The Curveboard is Akeytsu's F-Curve editor and is fully integrated into the 3D viewport and accessible via the Timebar.

Curveboard and Timebar are merged

Actually, Timebar and Curveboard can be seen as merged. You may consider that the Timebar is the remaining visible part of the Curveboard when this one is disabled.

You activate the Curveboard by clicking on  (Shortcut: Spacebar).

By default, curves are in the background but when you select them, they come to the foreground and in front of the character, surrounding it.

You prefer a separate Curveboard view?

For users who prefer to work with a Curveboard separate from the 3D viewport, we have got a special layout “2 views - Curveboard” (press F3).

To emphasize visibility, we designed curves and keyframes the following way:

  • x-axis curves are in red color
  • y-axis curves are in green color
  • z axis curves are in blue color
  • angle curves (IK and RF) are in orange color
  • round keys represents Rotation curves 
  • triangular keys represents Move curves
  • square keys represents Scale curves
  • diamond keys represents Pole angle curves
  • split diamond keys represents Roll angle curves
  • sliced diamond keys represents Twist angle curves
  • cut diamond keys represents Bank angle curves
  • little camera keys represents Camera FOV curve

The Curveboard affects the Transform window display

When the CurveBoard is active, the Transform window slightly changes to offer channels visibility management : the key icons () are replaced by channel visibility icons (). You may display/hide channels by clicking on these icons.

What is the Curveboard coordinate system display?

The Curveboard displays keyframe values in Local Relative (to Ref Pose) coordinates ().

Selection & Editing

You may select curves and their components (keyframes, tangents) by LMB clicking/rectangle + Shift.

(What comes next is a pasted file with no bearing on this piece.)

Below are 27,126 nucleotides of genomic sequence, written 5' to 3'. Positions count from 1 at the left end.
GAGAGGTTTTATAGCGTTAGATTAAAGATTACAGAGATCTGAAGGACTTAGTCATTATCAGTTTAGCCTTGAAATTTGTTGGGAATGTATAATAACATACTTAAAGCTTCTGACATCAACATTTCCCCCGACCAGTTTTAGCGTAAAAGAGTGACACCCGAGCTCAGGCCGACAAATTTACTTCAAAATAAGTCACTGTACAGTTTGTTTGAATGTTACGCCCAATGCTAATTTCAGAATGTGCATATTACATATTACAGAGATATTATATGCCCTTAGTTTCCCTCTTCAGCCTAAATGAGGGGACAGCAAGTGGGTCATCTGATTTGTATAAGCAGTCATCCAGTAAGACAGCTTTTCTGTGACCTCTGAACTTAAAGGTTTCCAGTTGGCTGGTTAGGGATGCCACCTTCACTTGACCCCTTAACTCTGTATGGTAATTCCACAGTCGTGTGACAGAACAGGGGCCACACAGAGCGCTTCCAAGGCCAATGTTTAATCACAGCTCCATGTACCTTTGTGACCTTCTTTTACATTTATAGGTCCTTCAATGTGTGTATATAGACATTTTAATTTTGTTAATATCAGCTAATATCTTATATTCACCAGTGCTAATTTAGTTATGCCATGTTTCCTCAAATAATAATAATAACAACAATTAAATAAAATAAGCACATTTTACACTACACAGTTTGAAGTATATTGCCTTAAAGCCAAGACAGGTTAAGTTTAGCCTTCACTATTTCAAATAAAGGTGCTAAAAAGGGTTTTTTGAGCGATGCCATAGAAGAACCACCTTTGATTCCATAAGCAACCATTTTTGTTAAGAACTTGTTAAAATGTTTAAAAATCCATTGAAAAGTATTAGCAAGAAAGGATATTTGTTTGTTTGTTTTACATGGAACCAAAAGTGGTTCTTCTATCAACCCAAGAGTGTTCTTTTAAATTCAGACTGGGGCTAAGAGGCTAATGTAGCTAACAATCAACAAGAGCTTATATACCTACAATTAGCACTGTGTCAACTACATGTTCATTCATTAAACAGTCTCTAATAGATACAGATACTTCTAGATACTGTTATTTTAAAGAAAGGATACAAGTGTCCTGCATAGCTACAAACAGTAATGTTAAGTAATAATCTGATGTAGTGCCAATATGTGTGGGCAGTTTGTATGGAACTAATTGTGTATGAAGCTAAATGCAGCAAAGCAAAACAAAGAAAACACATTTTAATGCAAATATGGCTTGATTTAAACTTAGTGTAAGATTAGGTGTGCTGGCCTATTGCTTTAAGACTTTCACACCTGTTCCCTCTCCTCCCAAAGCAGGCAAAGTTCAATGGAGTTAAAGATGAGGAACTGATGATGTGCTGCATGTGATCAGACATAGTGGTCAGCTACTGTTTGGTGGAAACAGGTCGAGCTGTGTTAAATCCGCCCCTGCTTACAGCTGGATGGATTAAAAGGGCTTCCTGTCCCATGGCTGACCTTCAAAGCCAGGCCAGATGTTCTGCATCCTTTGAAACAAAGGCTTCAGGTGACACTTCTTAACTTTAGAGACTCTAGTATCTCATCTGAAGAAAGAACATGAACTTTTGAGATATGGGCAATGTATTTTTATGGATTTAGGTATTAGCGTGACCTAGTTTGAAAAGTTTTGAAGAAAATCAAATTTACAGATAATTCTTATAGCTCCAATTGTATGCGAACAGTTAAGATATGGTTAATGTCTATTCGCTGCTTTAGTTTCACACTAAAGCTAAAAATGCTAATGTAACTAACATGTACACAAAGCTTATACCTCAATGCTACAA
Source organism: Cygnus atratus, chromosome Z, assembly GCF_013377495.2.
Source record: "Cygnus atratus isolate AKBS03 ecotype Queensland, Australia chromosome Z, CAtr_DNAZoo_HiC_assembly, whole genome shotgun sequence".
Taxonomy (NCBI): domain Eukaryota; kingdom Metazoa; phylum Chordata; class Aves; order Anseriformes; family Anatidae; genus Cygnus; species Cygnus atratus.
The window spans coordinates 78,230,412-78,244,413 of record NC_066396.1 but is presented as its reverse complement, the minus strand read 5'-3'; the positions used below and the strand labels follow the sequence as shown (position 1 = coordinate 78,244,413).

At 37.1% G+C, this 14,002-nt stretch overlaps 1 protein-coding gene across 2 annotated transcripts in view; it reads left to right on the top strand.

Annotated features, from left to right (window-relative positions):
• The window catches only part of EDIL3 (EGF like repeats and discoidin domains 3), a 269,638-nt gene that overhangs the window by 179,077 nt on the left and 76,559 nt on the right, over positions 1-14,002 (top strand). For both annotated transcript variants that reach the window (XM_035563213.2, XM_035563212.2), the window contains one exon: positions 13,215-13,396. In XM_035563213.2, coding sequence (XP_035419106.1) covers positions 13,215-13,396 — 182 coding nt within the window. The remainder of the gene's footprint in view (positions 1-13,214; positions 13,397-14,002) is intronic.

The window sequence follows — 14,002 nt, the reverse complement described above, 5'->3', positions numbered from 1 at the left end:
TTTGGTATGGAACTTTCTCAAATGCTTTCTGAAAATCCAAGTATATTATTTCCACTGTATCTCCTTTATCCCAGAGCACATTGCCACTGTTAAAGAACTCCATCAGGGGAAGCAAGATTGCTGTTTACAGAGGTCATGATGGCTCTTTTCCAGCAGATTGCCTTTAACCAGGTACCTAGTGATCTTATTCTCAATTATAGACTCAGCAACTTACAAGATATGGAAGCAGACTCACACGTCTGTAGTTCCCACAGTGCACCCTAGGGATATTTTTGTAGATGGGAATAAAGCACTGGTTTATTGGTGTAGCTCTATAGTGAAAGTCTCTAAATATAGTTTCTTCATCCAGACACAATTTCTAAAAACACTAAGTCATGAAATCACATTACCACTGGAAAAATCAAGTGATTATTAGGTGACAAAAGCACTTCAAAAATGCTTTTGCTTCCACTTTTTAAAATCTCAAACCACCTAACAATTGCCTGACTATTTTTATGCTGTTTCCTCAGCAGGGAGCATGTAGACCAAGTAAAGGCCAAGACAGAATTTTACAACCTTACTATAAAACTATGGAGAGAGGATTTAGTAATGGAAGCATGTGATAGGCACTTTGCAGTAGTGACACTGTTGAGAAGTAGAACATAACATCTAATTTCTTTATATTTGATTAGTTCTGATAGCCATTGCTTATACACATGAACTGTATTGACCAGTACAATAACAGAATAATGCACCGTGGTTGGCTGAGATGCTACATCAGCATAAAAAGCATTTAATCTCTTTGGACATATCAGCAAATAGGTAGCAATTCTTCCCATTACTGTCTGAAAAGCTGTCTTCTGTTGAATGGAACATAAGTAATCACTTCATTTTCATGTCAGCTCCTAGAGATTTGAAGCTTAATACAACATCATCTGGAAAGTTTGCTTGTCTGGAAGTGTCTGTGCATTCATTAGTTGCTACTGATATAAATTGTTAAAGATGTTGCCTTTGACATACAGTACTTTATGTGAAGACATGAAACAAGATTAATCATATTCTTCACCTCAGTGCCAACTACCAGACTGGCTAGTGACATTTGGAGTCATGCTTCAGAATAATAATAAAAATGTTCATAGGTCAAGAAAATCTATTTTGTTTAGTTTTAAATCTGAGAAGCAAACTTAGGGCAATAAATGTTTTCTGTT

You may add curves or components to your selection by LMB clicking/rectangle + Ctrl.

You may remove curves or components from your selection by LMB clicking/rectangle + Alt

When a selection is made, key handles will be displayed.

Why rotation keyframes do not have tangent handles?

Rotation keyframes do not have handles, as we support only quaternion interpolation for the moment. However, we display dots instead of handles allowing to select keyframe sides to change their interpolation type.

When you begin editing curves or keyframes values, a vertical values scale appears in 3D Viewport providing actual value feedback.

You may increase curve or keyframe values by LMB click + drag Up + Shift.

You may decrease curve or keyframe values by LMB click + drag Down + Shift.

You may scale up a curve by RMB click + drag Up + Shift.

You may scale down a curve by RMB click + drag Down + Shift. Please notice that the scale result will depend on your mouse cursor position when you start to drag.

Up/Down key editing only

You can not change keyframe position (time) in the Curveboard but only values. That is why editing is limited to Up/down axis. Right/Left operations (timing) must be done using the according features in Timebar or Stacker.

Curveboard Panning & Resizing

You may pan the Curveboard vertically by MMB click + drag Up/Down + Shift in empty space

You may resize the Curveboard vertically by RMB click + drag Up/Down + Shift in empty space.

Up/Down operations only

Curveboard panning & resizing is limited to Up/down axis. Right/Left operations must be done using Timebar features. Please notice that the resize result will depend on where is your cursor position when you start to drag.

Curveboard Rubber Menu

Frame Full Animation: Like the framing option of the Minibar, this feature frames curves in the 3D Viewport depending on highest and smallest values of all the displayed curves, regardless of current selection.